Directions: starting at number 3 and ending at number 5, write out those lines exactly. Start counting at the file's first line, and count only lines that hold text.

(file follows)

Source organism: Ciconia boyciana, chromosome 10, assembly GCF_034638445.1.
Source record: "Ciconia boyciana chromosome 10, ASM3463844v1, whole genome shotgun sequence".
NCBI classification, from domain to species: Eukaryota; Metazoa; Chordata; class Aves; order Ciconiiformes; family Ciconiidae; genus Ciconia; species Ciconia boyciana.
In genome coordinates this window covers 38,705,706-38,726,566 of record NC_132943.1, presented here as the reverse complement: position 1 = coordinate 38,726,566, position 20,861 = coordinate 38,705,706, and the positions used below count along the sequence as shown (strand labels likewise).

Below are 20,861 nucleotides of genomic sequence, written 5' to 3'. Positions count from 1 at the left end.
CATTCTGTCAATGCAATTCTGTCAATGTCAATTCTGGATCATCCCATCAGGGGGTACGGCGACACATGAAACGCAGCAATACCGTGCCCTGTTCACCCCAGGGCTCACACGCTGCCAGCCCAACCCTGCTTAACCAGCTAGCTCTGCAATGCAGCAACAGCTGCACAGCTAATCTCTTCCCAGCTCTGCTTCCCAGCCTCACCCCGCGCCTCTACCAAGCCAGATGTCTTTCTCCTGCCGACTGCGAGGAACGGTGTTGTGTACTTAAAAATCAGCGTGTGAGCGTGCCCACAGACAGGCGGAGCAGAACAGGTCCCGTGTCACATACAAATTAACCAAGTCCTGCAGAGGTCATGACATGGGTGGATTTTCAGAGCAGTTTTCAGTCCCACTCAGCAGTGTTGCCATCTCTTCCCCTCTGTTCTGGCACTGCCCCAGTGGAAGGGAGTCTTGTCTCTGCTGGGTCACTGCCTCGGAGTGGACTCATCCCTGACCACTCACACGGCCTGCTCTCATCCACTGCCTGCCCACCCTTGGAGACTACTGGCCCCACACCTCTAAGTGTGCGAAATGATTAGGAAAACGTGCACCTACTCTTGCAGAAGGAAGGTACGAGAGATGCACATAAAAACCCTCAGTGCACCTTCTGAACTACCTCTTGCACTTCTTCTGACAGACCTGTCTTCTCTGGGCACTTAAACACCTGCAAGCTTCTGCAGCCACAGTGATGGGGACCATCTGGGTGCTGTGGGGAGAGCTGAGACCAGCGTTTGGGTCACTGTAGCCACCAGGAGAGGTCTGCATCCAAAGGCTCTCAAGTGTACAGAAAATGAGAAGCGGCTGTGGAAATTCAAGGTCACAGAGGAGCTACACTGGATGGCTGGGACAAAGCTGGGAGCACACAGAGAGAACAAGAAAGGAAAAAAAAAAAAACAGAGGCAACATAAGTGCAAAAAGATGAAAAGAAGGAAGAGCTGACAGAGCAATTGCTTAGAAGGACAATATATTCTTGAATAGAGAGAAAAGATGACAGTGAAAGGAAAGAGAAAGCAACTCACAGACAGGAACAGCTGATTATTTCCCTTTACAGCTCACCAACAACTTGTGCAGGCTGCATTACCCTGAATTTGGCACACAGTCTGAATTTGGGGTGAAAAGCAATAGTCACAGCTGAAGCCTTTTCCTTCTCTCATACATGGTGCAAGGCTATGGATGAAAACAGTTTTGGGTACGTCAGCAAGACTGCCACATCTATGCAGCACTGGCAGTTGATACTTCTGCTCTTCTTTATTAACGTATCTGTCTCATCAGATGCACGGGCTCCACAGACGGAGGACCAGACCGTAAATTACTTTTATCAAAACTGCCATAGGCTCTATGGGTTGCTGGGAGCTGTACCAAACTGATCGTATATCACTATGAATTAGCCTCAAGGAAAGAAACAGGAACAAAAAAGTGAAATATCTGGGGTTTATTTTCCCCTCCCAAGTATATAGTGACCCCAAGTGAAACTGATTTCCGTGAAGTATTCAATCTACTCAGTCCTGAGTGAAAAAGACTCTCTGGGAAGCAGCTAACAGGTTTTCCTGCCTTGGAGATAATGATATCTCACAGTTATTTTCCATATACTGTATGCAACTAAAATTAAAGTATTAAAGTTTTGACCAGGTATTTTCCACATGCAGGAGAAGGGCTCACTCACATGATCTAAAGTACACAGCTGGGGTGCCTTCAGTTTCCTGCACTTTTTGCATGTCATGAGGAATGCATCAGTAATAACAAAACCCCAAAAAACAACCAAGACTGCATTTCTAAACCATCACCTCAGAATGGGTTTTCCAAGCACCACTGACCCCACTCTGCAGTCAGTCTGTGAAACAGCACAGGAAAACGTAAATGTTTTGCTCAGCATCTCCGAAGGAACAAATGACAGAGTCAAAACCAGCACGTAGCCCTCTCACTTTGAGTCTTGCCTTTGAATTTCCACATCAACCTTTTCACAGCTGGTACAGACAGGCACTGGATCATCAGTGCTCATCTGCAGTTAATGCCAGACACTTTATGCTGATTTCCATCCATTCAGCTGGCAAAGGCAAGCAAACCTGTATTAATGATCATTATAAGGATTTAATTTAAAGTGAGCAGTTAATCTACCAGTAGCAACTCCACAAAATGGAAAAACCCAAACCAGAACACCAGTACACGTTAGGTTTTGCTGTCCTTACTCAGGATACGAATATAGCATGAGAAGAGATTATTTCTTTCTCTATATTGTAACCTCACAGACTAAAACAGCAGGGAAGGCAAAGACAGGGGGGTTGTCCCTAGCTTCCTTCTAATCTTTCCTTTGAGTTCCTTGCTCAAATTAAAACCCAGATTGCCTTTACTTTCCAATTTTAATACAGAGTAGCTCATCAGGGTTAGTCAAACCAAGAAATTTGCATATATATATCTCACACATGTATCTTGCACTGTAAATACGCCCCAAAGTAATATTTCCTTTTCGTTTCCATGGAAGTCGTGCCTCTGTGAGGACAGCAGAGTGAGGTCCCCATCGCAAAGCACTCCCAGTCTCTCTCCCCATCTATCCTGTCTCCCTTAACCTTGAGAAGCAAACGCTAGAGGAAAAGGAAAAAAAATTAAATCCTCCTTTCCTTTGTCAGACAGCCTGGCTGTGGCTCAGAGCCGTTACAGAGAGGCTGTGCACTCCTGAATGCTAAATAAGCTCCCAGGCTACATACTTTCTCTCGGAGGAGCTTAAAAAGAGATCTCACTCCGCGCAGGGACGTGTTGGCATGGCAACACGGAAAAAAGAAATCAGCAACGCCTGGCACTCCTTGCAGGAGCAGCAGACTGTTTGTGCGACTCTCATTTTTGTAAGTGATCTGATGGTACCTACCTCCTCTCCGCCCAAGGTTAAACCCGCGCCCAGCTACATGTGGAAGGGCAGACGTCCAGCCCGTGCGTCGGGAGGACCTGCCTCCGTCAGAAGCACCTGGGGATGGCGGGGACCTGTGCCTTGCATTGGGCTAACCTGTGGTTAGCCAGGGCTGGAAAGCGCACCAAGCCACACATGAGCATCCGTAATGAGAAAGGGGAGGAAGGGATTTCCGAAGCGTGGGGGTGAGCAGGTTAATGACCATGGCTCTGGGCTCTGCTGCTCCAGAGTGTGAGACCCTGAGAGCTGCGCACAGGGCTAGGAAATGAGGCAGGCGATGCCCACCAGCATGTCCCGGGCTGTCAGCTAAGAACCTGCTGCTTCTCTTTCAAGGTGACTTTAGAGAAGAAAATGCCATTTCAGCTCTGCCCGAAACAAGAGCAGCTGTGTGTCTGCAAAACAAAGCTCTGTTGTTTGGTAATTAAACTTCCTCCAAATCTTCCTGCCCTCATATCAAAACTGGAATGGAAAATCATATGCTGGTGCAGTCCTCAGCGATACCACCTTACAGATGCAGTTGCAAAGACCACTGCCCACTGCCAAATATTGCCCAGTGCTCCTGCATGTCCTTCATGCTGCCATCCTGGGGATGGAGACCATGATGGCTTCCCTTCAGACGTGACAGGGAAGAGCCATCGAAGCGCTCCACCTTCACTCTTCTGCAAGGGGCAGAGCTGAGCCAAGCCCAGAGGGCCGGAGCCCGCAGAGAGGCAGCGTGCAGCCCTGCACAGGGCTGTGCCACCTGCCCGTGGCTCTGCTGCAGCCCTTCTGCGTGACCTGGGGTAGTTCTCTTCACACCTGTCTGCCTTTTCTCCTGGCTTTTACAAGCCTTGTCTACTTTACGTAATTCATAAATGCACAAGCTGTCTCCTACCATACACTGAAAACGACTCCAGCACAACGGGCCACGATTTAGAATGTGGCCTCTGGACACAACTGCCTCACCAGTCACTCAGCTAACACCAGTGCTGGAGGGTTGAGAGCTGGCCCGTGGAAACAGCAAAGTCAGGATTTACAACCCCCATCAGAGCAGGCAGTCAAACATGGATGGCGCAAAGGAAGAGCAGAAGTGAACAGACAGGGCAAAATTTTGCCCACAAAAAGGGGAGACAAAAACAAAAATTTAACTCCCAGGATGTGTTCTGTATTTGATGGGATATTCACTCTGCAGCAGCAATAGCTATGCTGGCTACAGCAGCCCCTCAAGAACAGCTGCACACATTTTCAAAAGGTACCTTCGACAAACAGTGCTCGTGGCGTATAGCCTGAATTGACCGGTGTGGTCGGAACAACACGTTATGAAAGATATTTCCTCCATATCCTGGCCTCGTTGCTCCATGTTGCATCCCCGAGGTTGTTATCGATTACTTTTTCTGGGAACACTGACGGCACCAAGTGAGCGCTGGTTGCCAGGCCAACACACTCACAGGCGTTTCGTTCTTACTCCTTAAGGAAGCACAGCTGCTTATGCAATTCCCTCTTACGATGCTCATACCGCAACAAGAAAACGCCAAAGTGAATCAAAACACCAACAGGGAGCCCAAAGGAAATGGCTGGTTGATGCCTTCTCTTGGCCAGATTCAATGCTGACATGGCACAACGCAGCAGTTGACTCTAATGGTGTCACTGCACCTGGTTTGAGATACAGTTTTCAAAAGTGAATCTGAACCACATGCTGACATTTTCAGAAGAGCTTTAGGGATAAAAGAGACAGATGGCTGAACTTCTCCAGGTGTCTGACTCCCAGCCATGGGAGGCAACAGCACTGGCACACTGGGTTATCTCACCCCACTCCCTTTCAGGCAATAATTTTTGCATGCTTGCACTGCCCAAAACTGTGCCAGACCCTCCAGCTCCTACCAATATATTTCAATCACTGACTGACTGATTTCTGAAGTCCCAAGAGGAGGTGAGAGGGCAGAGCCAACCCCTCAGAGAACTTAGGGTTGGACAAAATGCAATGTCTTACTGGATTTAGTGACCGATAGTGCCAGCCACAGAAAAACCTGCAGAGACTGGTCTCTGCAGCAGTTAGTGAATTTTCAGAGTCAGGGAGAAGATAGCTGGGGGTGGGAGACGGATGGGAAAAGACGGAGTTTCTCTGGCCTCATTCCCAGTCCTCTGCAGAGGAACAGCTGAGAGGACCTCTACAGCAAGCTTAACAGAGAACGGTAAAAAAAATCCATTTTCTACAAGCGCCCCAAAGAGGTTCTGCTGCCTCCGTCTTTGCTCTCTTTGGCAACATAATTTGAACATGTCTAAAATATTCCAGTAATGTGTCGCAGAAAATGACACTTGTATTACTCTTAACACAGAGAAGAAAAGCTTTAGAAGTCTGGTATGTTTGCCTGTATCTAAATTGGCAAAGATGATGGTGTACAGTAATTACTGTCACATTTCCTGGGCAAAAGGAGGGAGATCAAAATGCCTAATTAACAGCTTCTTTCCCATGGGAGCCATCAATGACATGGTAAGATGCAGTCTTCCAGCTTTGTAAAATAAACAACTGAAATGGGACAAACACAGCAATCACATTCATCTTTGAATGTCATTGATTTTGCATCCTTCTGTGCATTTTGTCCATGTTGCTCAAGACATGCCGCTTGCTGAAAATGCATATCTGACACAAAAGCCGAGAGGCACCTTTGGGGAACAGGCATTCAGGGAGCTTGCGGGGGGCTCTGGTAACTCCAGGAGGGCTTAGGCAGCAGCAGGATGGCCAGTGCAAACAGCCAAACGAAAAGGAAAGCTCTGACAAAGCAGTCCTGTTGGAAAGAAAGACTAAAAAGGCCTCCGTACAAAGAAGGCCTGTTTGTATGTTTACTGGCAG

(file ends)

NCBI classification, from domain to species: Eukaryota; Metazoa; Chordata; class Aves; order Ciconiiformes; family Ciconiidae; genus Ciconia; species Ciconia boyciana.
In genome coordinates this window covers 38,705,706-38,726,566 of record NC_132943.1, presented here as the reverse complement: position 1 = coordinate 38,726,566, position 20,861 = coordinate 38,705,706, and the positions used below count along the sequence as shown (strand labels likewise).

Below are 20,861 nucleotides of genomic sequence, written 5' to 3'. Positions count from 1 at the left end.